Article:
India, following ‘One China’ policy, does not have diplomatic relations with Taiwan. Diplomatic ingenuity, visible since the mid-Nineties, when India opened an office known as India-Taipei Association in Taipei, has led to the flourishing economic and cultural relationship between India and Taiwan.
India is not alone in having commercial, economic and cultural ties with Taiwan. While nearly 23 countries have formal diplomatic relations with Taiwan, several countries have opened offices in Taipei. These countries, which include the United States, western European, Japan, Australia and many others, follow ‘One China’ policy.
Another noteworthy fact is that cross-strait relations between China and Taiwan have been booming since Kuomintang National Party (KMT) came to power in 2008. President Ma, now in his second consecutive term, has initiated a policy of reconciliation on the basis of the so-called ‘1992 consensus’. According to this formulation both sides agree to ‘One China’ policy but refrain from defining what ‘One China’ means. Also, Ma conducts his policy of reconciliation with China on the basis of three NOs: No to independence, No to immediate reunification and No to political talks during his presidency.
China on its part insists on reunification and wants political talks but is happy to go along with Ma’s three NOs. China is following a policy of gradual economic, social and cultural integration with Taiwan while not explicitly ruling out the use of force. The two sides have signed 18 agreements including an Economic Cooperation Framework Agreement (ECFA), which has led to the beginning of cross-strait economic links. Nearly 500 flights per week ply between Taiwan and the main land. The bilateral trade has crossed $150 billion and Taiwanese investments have gone up to $300 billion. Taiwan is contributing greatly to China’s prosperity. It has, however, to be noted that this relationship is fragile and is being conducted under the shadow of 1,400 plus Chinese missiles targeted at Taiwan. China does not want to hear of independence even though there is soft pedalling on the issue of reunification. For China, Taiwan remains its ‘core interest’ and reunification is non-negotiable but no timeline has been set.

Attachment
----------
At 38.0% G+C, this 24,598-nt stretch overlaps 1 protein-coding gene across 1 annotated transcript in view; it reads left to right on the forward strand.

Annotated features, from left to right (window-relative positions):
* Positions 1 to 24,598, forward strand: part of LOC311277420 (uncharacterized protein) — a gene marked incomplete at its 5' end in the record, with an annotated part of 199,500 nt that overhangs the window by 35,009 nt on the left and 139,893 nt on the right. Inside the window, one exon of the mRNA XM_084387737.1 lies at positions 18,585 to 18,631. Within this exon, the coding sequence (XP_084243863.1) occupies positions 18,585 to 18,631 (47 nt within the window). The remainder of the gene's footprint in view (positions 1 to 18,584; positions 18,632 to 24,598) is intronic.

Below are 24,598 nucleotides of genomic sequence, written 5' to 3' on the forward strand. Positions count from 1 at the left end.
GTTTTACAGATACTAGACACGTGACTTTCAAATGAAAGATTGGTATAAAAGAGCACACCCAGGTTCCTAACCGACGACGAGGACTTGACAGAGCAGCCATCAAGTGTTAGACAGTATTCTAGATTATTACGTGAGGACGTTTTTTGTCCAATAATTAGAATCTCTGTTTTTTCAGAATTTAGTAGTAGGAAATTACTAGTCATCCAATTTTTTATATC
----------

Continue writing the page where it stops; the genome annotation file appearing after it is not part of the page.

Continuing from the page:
The Taiwanese know fully well the might of China. Yet, they are constantly looking for expanding their room for manoeuvre. US support is vital to Taiwan and supplies arms to Taiwan while maintaining a ‘One China’ policy stance. US-China-Taiwan triangle is a delicate one. The Taiwanese have a lurking apprehension whether the US may sacrifice Taiwan on the altar of US-China relations in future.
The Taiwanese negotiate with China all the time but they are in no mood to surrender. Being an economic power house and source of investments and high technology, Taiwan is wooed by many countries. Since the relaxation of relations between China and Taiwan, many countries have deepened their ties with Taiwan. Singapore and New Zealand are exploring the prospects of signing free-trade agreements with Taiwan. Taiwan has also acquired membership of 28 international organisations where statehood is not a membership criterion. It is seeking the membership of 17 more such organisations.